George Candea, 30
Aster Data Systems
Protecting software from crashes
As counterintuitive as it might seem, George Candea’s “crash-only software” concept may actually help keep software crash free. According to Candea, software crashes and subsequent reboots needn’t be catastrophic, systemwide events. He has described software that can be trained to monitor itself and, if it detects something amiss, to launch a surgical, or “micro,” reboot of just the problematic application element, while the system as a whole functions uninterrupted. “Microrebooting allows software to react to failure in machine time as opposed to human time,” says Candea, who recently got his doctorate in computer science at Stanford University.
Bryan Cantrill, 31
Tracing software in real time
Even with all the recent advances in information technology, systems administrators are still running blind: if a piece of software doesn’t quite do what it should, administrators may spend days hunting down the problem and figuring out how to fix it. Bryan Cantrill, senior staff engineer at Sun Microsystems, has created an application called DTrace that offers real-time software diagnostics – giving IT folks a way to see what’s going on and start improving performance in minutes. This kind of power elates many programmers. “With DTrace,” says Cantrill, “I can walk into a room of hardened technologists and get them giggling.”
Andy Carvin, 34
Digital Divide Network
Bringing Internet power to the have-nots
As founding editor in 1999 and current director of the Digital Divide Network, Andy Carvin has helped build an online community of more than 7,500 technology activists, educators, small-business owners, and policy makers. Their mission is to devise remedies for the fundamental information-age inequity: most people in the world lack the ability to access the Internet or the skills to use it. Carvin is also promoting a way for technology to give voice to the disenfranchised: mobcasting.
Carvin’s idea is to combine the ubiquity of cell phones with the ease of posting information to Web logs (blogs). Say protesting human-rights activists get roughed up by police, with no traditional media on hand to record their plight. Over their phones, the human-rights activists could send multiple reports on what’s happening – either audio or video – to the same website. Carvin is pushing programmers to create mobcasting software that works outside the U.S. phone system. With the use of mobcasting, suggests Carvin, “suddenly, the very people who are victims are empowered to bear witness to the world almost instantaneously.”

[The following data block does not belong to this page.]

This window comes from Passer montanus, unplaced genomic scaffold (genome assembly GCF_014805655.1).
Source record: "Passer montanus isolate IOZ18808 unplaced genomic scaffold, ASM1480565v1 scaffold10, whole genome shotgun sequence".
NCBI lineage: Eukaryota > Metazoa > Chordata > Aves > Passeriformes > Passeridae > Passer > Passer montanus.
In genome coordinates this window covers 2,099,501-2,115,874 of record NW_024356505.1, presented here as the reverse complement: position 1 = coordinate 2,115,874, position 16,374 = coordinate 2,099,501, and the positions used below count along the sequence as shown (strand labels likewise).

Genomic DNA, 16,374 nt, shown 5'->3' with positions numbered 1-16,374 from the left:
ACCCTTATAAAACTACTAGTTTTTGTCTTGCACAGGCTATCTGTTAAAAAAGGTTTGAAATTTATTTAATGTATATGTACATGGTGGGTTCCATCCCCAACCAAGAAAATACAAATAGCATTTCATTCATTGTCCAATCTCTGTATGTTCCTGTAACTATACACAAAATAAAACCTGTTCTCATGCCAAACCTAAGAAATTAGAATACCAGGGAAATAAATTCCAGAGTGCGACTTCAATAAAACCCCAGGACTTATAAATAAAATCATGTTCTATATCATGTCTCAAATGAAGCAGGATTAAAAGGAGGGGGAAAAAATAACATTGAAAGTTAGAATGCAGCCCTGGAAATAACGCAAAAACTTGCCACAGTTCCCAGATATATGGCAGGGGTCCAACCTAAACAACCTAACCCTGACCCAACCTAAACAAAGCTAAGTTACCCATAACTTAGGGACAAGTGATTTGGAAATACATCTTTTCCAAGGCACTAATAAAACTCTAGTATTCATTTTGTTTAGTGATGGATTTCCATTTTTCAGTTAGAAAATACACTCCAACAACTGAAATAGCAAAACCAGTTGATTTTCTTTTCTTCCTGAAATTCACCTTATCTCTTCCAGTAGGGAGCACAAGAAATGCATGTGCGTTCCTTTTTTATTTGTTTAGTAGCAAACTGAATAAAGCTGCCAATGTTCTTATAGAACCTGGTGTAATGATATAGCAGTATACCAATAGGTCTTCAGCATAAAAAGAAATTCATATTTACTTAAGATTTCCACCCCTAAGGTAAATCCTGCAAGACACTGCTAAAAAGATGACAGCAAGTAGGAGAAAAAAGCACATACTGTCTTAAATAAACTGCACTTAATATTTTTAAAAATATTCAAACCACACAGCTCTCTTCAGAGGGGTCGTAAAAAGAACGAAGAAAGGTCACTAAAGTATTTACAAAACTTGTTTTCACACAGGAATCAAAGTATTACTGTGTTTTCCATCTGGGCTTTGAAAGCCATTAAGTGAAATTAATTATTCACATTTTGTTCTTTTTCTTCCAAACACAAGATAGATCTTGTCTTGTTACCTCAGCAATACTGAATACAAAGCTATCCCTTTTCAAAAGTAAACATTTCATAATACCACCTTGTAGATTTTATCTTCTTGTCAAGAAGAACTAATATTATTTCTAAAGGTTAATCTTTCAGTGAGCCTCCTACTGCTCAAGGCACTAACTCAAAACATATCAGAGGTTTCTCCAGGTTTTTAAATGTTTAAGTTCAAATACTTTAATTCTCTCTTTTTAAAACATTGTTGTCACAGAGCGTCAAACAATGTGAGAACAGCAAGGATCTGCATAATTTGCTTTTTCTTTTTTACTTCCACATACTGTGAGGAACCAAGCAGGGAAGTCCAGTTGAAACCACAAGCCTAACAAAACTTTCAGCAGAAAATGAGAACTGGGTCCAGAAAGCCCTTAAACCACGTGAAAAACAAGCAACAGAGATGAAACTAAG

Bram Cohen, 29
Upending the file-sharing world, bit by bit
Bram Cohen’s creation, BitTorrent, answers a deceptively simple question: if someone requests a file over a network, and multiple people on the network possess the file, why should only one person send the file in its entirety to the requester? Cohen’s revolutionary solution: send tiny chunks of the file from multiple users, eliminating the bandwidth crunch that results when a single user sends a large file in its entirety. A 400-megabyte video file that could take hours for a single user to distribute can be broken up into thousands of pieces, each of which takes only a few seconds to send. The impact of the technology that Cohen developed goes far beyond the world of illicit file-swapping: game companies and Linux developers are now experimenting with BitTorrent distribution as well.
Cohen is humble about his creation and its potential impact. It is, he says, “just a way to move bits around.”
Dennis Crowley, 29
Moving online socializing into the streets
When Dennis Crowley goes out clubbing in New York, he’ll text a message with his location to Dodgeball, the company that he founded. Crowley’s message – “@ Luna Lounge,” for example – goes out to all the friends he has listed at the Dodgeball website. The company’s computer checks the club’s address against its list of geographical locations in 22 cities. If someone who is not on Crowley’s friend list but is on the list of one of his friends has checked in within the last three hours and a 10-block radius, the computer notifies both parties. If Crowley has listed a girl he doesn’t know as a “crush,” she’ll get a message with his picture saying he’s interested. She’ll have the option to find him or dodge him, without his ever knowing where she is. Google liked the idea so much it bought Dodgeball in May. Crowley says it’s “a very powerful thing to know where your friends are all the time.”